Take the 2-minute tour ×
Stack Overflow is a question and answer site for professional and enthusiast programmers. It's 100% free, no registration required.

I will send value of loop index (variable i) to another class. I decided to use putExtra but to do this variable i have to be a "final".As you know that's impossible because this variable change value for each of the loop.

Here my code:

for (int i = 0; i<=20; i++) {
    btn[i].getBackground().setColorFilter(0xFF00FF00,PorterDuff.Mode.MULTIPLY);

    btn[i].setOnClickListener(new OnClickListener() {
        @Override
        public void onClick(View v) {   
            Intent intent = new Intent(newgame.this, game.class);
            intent.putExtra(game.KEY_MISSION, i);
            startActivity(intent);
        }
     });
}

If you have any ideas or solutions I would be very grateful for your reply. (Sorry for my english)

share|improve this question

2 Answers 2

You can do this

for (int i = 0; i<=20; i++) {

       final int j = i;

         btn[i].getBackground().setColorFilter(0xFF00FF00,PorterDuff.Mode.MULTIPLY);

         btn[i].setOnClickListener(new OnClickListener() {
             @Override
                 public void onClick(View v) {  

                Intent intent = new Intent(newgame.this, game.class);
                intent.putExtra(game.KEY_MISSION, j);
                startActivity(intent);

                 }
             });

     }
share|improve this answer
    
+1 beat me by 1 second ;-) –  The Scrum Meister Jun 29 '11 at 18:06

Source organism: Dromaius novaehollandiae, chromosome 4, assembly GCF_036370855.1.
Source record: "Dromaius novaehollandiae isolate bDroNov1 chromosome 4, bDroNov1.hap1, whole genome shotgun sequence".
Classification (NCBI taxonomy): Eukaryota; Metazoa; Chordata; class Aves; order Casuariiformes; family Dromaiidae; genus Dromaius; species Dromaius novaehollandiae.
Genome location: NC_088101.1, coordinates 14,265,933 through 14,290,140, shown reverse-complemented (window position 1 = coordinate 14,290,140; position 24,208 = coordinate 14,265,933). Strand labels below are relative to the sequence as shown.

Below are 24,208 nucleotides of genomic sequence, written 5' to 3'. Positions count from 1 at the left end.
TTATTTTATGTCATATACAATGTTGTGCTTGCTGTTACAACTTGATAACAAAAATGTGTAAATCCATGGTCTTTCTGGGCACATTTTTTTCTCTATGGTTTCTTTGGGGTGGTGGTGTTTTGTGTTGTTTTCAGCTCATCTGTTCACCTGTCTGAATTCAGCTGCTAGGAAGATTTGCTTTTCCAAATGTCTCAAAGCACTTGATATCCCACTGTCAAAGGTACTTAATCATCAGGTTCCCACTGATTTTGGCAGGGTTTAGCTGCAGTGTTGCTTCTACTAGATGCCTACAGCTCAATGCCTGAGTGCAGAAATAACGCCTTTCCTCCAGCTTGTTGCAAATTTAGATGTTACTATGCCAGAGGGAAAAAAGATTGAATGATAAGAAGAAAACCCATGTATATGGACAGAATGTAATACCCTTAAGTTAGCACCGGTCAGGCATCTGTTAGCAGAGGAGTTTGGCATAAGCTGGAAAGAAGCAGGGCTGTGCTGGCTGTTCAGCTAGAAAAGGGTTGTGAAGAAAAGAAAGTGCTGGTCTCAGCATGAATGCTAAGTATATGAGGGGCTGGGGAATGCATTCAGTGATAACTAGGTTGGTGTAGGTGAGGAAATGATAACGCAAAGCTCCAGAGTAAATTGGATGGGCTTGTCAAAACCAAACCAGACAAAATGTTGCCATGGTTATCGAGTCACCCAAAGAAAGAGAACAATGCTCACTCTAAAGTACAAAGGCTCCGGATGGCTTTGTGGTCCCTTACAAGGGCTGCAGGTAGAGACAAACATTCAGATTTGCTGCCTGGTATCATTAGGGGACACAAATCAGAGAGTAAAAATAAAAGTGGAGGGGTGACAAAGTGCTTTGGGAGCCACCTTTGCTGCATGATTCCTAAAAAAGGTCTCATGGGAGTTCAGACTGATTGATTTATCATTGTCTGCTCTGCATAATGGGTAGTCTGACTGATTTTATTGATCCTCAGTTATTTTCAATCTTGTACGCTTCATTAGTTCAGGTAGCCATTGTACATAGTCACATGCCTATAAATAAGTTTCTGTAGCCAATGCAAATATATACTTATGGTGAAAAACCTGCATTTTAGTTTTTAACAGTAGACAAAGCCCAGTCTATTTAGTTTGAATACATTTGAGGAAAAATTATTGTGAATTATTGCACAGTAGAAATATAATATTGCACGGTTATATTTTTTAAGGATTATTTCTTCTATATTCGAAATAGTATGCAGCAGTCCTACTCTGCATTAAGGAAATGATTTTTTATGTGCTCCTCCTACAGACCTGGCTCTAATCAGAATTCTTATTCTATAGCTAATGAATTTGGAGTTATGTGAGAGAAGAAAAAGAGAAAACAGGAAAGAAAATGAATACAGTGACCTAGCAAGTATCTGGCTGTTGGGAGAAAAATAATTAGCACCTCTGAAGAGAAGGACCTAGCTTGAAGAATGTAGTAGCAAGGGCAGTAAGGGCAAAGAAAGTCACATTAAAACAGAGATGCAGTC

Omg, <facepalm> Sorry for that question.. too many beers today.. Anyway thanks for help, that's works.. –  Skajar Jun 29 '11 at 18:11

Create an inner class that takes 'i' as a parameter to the constructor. This is an example of when NOT to use an anonymous inner class, since you are creating multiple instances with different information.

share|improve this answer
    
An anonymous inner class is fine here - you just need an extra variable in the loop. –  Jon Skeet Jun 29 '11 at 18:06
    
@Jon Skeet - You can, I just don't think you should. IMHO it is more clear to use a named class as the alternative seems a bit of a hack, although I admit the named class would be a little more code. –  Robin Jun 29 '11 at 18:09

Your Answer

 
discard

By posting your answer, you agree to the privacy policy and terms of service.

Not the answer you're looking for? Browse other questions tagged or ask your own question.